# Calculating the Spin of Sagittarius A*, the Supermassive Black Hole at the Centre of our Galaxy

Image credit: NASA/JPL

Spin and mass of the nearest supermassive black hole by V I Dokuchaev

https://arxiv.org/abs/1306.2033

Extracts from the abstract-

'Quasi-Periodic Oscillations (QPOs) of the hot plasma spots or clumps orbiting an accreting black hole contain information on the black hole mass and spin. The promising observational signatures for the measurement of black hole mass and spin are the latitudinal oscillation frequency of the bright spots in the accretion ﬂow and the frequency of black hole event horizon rotation... Interpretation of the known QPO data by dint of a signal modulation from the hot spots in the accreting plasma reveals the Kerr metric rotation parameter, a=0.65 ± 0.05, and mass, M=(4.2 ± 0.2)10^{6} M_{⊙}, of the supermassive black hole in the Galactic center. At the same time, the observed 11.5 min QPO period is identiﬁed with a period of the black hole event horizon rotation, and, respectively, the 19 min period is identiﬁed with a latitudinal oscillation period of hot spots in the accretion ﬂow..'

I was interested that this paper calculated the quantity of spin for the black hole at the centre of our galaxy, which is nearly 26,000 light years from Earth, using a handful of observations and calculations (note, the mass is calculated from the orbits of nearby stars). While the equations themselves are fairly simple, it's worth first taking a look at Kerr metric (which deals with the curvature of spacetime due to gravity and spin) from which they are derived-

One of the most common expressions for Kerr metric is-

where and . τ is proper (or local) time, s is spacetime and t is coordinate (or at infinity) time, M is the gravitational radius (a geometric unit for mass) where M=Gm/c^{2} and a is the spin parameter (a geometric unit of spin) where a=J/mc.

This can also be written in a condensed form (and with c=1) as-

where angular velocity of the frame dragging rate (ω) which is the rate that spacetime is dragged around the black hole as observed from infinity and the reduction factor (α) are given by-

Note, multiply ω by c for SI units of rad/s. The reduction factor (or lapse function) can be described as the redshift and time dilation at a specific r taking into account dilation due to gravity and frame dragging (for instance, the frame dragging rate as observed from infinity would be ω but the proper frame dragging rate locally would be ω/α). Other geometric functions are given by-

where ϖ is often referred to as the reduced circumference (or the proper coordinate radius that takes into account frame dragging).

The black holes event horizons (outer and inner) are given by-

where + defines the outer horizon and − defines the inner.

Angular velocity of the event horizons (as observed from infinity)-

where again, + defines the outer and − defines the inner horizon. Angular velocity (in its most simple form) required for a stable equatorial orbit at a specific r is given by-

Here, + defines a prograde orbit (with the frame dragging) and − the retrograde orbit (against the frame dragging). Allowing for resonance (the rate at which an object in orbit bobs up and down in latitude due to the highly curved spacetime), the angular velocity with latitudinal oscillation of a near circular orbit at a specific r is given by-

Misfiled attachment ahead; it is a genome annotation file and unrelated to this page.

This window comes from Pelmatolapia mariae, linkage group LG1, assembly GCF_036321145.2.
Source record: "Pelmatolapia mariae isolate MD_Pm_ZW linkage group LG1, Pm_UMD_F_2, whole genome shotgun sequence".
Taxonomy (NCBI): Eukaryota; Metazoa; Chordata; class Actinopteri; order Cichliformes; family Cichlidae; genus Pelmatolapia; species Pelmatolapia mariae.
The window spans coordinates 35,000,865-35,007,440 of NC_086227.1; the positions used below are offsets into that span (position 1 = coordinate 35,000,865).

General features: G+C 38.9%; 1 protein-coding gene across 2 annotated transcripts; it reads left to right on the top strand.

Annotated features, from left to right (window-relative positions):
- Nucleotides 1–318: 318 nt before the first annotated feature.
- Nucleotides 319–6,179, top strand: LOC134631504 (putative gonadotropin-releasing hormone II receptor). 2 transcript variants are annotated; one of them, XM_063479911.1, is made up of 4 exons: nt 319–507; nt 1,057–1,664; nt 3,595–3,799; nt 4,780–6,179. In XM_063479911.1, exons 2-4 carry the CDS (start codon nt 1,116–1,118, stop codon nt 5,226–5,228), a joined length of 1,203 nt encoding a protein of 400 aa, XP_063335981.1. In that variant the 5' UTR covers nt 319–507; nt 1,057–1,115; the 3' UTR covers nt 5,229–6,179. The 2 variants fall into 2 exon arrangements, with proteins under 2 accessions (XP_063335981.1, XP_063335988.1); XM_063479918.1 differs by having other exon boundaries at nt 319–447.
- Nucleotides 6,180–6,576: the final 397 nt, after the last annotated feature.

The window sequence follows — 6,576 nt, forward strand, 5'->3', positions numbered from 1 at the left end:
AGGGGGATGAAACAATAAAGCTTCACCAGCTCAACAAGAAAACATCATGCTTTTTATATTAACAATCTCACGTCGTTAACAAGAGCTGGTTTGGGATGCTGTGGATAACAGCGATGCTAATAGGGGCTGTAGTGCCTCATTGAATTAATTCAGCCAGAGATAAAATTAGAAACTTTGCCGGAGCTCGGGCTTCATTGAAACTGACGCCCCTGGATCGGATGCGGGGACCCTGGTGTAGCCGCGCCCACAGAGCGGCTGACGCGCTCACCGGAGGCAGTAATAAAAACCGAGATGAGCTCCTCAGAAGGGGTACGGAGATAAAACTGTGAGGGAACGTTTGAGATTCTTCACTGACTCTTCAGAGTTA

where and

This angular velocity describes the latitudinal oscillation of the hot spot or clump of plasma in the thin accretion disk (Note, Ω_{θ} grows slightly less than Ω_{Φ} the closer r is to the black hole, the orbit velocity is probably the same but due to slight movements in latitude, the angular velocity for Ω_{θ} is less than Ω_{Φ} which is a mathematical exact equatorial orbit , see fig. 6 in the paper). It is assumed that the brightest hot spots in the accretion ﬂow are located near the inner edge of the accretion disk, corresponding to the radius of the marginally stable circular orbit given by-

where

and

The marginally stable orbit is at 6M for a static black hole and reduces the greater the spin is, down to M for a hypothetical maximal black hole where a=M, hence the spin parameter can be deduced from where the marginally stable orbit resides.

Based on Quasi-Periodic Oscillations (QPOs) of ~11.5 minutes at the event horizon (T_{h}) and ~19 minutes at the marginally stable orbit (T_{θ}), the following would apply (considering only the outer event horizon and the prograde orbit) -

where r_{ms} would be used to calculate Ω_{θ}. In both cases, the spin parameter is calculated to be a/M≈0.65 in order to match the orbit periods (T), as per fig. 8 in the paper. (Note, the equation for T is based on circumference/velocity where circ=2πϖ and v=Ωϖ where ϖ replaces what would normally be r).

Other useful calculations from Kerr metric-

Proper velocity required for a stable orbit in the equatorial plane (where + defines a prograde orbit and − the retrograde orbit)-

which is equivalent to-

Ergoregion boundaries (where + defines the outer and − defines the inner boundary, the inner residing within the inner horizon)-

Photon sphere (or more accurately, the photon circle in the equatorial plane, where + defines the prograde and − defines the retrograde orbit), 3M for a static black hole-

Marginally bound circular orbit (where orbits are unstable), 4M for a static black hole-